One of the biggest problems that society faces currently is the high rate of recidivism and the ever-growing prison population in America. Considering that nearly 65% of inmates meet the criteria for addiction while only 11% receive any form of treatment, there’s no question why so many go through the revolving door of incarceration. By making medication-assisted treatment available in prisons, recovery for inmates is possible, and it can drastically reduce other urgent issues that trouble the prison system and those who are serving time.
Addiction and Prison Cycle
People who suffer from substance use disorder are much more likely to be involved with illegal activities that will land them in trouble with the law, hence the high rates of recidivism, or the cyclical pattern of an inmate being released and returning to jail. Inmates who struggle with addiction are also statistically prone to starting their legal troubles at an earlier age when compared to their peers, and are four times more likely to receive income through drug-related illegal activities.
From the outside, many see a jail stint as a perfect opportunity at recovery for inmates without realizing that it’s much more complicated than serving time and abstaining. Because very few people understand that addiction is a disease, rather than just a lack of willpower to stop using a substance, they aren’t aware that the long-lasting changes in the brain that occur with significant drug misuse can’t merely be “scared” out of someone with a prison sentence. Not to mention, the lack of addiction treatment in prisons also causes a very large-spanning illicit substance system, which means inmates still have access to drugs, especially those who are looking to avoid succumbing to withdrawal symptoms. Not only does this increase overdose instances among prisoners, but it amplifies criminal activity from behind bars that cause significant and sometimes deadly situations for correctional officers and inmates.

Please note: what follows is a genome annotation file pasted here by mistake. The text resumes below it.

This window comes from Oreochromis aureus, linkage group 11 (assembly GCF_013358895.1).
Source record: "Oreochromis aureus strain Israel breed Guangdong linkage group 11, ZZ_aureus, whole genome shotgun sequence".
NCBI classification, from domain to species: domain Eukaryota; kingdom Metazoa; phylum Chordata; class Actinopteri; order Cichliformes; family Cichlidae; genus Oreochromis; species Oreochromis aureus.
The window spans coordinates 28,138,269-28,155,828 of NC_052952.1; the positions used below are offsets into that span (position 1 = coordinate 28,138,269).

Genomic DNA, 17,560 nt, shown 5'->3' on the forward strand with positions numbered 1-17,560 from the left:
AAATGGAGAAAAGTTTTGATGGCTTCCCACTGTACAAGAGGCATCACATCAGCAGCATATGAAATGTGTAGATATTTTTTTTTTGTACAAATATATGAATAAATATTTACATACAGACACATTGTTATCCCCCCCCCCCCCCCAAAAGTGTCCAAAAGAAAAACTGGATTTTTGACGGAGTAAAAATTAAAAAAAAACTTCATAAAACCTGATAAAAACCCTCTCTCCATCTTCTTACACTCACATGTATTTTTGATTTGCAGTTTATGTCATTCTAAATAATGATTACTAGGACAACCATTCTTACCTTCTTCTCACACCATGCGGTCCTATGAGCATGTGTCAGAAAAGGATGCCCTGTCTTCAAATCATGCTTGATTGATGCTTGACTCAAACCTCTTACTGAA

Beneficial Recovery for Inmates
Making recovery for inmates possible with the use of medication-assisted treatment within prisons and jails could produce historically positive effects on the country’s criminal justice system. Many inmates struggling with addiction are willing to seek treatment during their incarceration. With comprehensive programs that focus on recovery for inmates using substance counseling, medication, and other therapies, prisons would be able to reduce the overpopulation issues occurring in every state significantly. Inmates undergoing MAT who are released with mandated clinic visits to continue their treatment, and stick with it, even if to avoid returning to jail, are less likely to re-offend and can often free themselves from their previous illegal activities.
Recovery for inmates is possible; in fact, it’s the only humane thing to do for those who are incarcerated. Addiction is a disease that deserves to be treated just like any other chronic illness, even for those who have lost their freedom and are held within the criminal justice system. Treating the human, though they have committed illegal acts, should be at the very foundation of prison reform in America, and only then will other issues be able to be addressed.
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